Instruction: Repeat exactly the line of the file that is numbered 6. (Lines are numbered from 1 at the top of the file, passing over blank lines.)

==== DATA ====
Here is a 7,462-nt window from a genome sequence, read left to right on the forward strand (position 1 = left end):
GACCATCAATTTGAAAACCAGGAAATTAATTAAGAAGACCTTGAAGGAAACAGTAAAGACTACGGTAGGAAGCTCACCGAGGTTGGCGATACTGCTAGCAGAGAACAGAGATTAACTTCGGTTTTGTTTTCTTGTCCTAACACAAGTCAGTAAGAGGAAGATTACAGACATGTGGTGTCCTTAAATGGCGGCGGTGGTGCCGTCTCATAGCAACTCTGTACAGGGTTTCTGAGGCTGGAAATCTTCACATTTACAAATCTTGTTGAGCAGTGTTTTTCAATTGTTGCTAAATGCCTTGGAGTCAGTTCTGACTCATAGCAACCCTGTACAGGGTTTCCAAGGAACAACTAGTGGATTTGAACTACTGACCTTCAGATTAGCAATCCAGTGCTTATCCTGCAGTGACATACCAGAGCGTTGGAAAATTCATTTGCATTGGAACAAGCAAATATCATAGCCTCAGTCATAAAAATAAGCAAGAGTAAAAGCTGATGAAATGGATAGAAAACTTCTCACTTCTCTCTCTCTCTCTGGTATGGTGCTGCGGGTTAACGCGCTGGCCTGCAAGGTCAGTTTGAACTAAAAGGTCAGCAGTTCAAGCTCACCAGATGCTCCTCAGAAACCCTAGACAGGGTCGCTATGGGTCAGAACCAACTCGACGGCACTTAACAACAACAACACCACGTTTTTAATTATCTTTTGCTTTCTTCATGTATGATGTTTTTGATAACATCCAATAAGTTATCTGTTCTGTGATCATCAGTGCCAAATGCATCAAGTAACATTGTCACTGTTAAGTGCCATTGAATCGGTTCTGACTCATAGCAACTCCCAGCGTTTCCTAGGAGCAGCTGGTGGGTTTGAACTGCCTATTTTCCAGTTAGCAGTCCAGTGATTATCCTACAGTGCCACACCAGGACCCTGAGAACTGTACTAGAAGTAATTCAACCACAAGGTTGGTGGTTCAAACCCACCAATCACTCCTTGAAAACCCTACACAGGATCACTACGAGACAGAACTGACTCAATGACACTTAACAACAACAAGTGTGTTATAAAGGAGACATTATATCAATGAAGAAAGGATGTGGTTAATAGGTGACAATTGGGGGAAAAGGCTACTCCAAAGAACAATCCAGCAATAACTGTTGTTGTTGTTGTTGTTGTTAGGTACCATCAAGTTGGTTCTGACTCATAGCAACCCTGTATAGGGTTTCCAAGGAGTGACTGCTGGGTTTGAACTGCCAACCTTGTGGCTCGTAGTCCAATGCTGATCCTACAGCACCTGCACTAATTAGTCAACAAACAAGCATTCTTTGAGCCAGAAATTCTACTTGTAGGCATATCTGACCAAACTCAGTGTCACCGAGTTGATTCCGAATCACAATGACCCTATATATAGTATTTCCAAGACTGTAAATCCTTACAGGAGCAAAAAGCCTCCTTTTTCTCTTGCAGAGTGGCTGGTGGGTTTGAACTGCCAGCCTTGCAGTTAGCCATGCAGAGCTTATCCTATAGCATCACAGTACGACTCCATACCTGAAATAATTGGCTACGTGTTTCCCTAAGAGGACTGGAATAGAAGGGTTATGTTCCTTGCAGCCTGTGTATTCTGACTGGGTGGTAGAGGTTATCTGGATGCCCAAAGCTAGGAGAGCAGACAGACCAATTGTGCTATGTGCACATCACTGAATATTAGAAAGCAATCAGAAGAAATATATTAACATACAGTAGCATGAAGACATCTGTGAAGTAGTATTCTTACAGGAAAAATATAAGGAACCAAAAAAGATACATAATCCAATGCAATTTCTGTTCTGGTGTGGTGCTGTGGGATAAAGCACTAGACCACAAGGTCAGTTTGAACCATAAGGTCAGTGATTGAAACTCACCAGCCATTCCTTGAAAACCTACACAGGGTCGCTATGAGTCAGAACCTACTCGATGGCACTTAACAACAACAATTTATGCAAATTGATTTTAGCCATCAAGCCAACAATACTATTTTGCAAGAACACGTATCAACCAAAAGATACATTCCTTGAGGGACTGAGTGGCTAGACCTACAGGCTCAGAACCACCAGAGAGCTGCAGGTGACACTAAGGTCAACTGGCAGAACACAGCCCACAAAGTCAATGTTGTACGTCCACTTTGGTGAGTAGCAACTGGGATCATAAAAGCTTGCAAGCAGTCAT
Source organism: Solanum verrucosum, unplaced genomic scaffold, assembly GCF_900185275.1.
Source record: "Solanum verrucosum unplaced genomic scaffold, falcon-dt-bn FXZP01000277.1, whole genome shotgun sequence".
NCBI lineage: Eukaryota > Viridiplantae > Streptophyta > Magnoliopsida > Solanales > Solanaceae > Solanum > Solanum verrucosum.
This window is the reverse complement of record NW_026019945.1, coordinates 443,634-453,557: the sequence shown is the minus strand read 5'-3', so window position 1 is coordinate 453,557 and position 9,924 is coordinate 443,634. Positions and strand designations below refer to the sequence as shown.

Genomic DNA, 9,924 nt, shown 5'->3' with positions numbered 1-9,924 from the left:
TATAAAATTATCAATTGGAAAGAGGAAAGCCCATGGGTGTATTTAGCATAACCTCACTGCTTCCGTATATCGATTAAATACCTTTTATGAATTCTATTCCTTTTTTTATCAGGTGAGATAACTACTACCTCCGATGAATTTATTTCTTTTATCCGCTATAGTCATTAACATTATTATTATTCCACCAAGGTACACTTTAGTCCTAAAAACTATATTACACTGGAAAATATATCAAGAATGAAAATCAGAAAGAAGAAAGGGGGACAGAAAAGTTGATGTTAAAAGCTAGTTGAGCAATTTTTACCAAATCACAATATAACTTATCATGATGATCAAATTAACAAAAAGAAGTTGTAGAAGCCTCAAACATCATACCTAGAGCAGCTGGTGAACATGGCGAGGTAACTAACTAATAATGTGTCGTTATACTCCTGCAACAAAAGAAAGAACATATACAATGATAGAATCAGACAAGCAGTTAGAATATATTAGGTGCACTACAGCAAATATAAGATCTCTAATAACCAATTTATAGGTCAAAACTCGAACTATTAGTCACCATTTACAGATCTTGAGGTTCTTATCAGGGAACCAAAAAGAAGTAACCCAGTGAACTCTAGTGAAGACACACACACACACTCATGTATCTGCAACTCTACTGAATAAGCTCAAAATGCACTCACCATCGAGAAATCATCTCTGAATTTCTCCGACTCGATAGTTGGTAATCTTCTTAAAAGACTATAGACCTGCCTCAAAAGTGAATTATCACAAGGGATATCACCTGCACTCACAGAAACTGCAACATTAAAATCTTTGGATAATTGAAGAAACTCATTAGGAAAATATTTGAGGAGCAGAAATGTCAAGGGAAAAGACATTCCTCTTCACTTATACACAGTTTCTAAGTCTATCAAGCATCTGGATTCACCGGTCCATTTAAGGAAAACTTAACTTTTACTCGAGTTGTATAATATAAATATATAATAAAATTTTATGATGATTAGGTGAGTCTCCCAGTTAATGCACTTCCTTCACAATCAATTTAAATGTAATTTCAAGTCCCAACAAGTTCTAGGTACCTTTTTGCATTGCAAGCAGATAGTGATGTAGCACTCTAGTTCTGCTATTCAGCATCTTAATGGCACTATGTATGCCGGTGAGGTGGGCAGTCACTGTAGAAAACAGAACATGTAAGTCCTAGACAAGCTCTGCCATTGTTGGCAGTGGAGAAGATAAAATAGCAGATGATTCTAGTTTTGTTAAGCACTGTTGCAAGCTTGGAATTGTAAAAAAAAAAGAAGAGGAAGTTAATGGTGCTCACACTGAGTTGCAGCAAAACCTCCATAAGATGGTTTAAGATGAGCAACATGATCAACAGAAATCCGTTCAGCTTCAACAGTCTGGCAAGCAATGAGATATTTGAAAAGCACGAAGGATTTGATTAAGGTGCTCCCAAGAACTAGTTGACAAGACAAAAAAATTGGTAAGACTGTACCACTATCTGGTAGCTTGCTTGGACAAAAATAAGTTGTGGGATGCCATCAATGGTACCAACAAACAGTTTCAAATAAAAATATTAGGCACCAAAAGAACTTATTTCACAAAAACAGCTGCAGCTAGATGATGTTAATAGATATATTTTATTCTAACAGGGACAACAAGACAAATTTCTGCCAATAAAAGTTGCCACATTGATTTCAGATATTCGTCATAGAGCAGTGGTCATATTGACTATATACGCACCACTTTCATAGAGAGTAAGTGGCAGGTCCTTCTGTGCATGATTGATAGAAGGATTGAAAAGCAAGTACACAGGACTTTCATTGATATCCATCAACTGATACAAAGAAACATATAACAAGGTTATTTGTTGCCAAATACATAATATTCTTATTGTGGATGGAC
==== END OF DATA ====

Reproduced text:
This window is the reverse complement of record NW_026019945.1, coordinates 443,634-453,557: the sequence shown is the minus strand read 5'-3', so window position 1 is coordinate 453,557 and position 9,924 is coordinate 443,634. Positions and strand designations below refer to the sequence as shown.